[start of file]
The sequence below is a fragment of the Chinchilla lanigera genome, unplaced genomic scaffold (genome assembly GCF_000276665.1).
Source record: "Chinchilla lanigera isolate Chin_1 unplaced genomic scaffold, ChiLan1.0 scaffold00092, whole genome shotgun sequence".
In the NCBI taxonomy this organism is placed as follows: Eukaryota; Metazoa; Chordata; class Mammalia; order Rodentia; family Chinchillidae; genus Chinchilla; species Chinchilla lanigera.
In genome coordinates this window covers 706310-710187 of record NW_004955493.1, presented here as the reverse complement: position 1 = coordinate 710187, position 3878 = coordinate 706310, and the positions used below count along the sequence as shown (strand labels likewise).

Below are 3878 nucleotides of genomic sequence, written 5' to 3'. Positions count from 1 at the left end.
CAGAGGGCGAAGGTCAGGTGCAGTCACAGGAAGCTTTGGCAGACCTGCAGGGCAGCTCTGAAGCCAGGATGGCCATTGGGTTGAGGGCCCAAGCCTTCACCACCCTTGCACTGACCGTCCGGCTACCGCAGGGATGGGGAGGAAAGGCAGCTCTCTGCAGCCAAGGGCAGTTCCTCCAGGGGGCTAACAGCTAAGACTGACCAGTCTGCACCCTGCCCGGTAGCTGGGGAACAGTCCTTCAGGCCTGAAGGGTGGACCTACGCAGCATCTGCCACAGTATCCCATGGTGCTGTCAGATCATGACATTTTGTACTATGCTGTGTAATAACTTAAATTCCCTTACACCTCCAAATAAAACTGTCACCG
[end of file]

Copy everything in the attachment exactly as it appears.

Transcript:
The sequence below is a fragment of the Chinchilla lanigera genome, unplaced genomic scaffold (genome assembly GCF_000276665.1).
Source record: "Chinchilla lanigera isolate Chin_1 unplaced genomic scaffold, ChiLan1.0 scaffold00092, whole genome shotgun sequence".
In the NCBI taxonomy this organism is placed as follows: Eukaryota; Metazoa; Chordata; class Mammalia; order Rodentia; family Chinchillidae; genus Chinchilla; species Chinchilla lanigera.
In genome coordinates this window covers 706310-710187 of record NW_004955493.1, presented here as the reverse complement: position 1 = coordinate 710187, position 3878 = coordinate 706310, and the positions used below count along the sequence as shown (strand labels likewise).

Below are 3878 nucleotides of genomic sequence, written 5' to 3'. Positions count from 1 at the left end.
CAGAGGGCGAAGGTCAGGTGCAGTCACAGGAAGCTTTGGCAGACCTGCAGGGCAGCTCTGAAGCCAGGATGGCCATTGGGTTGAGGGCCCAAGCCTTCACCACCCTTGCACTGACCGTCCGGCTACCGCAGGGATGGGGAGGAAAGGCAGCTCTCTGCAGCCAAGGGCAGTTCCTCCAGGGGGCTAACAGCTAAGACTGACCAGTCTGCACCCTGCCCGGTAGCTGGGGAACAGTCCTTCAGGCCTGAAGGGTGGACCTACGCAGCATCTGCCACAGTATCCCATGGTGCTGTCAGATCATGACATTTTGTACTATGCTGTGTAATAACTTAAATTCCCTTACACCTCCAAATAAAACTGTCACCG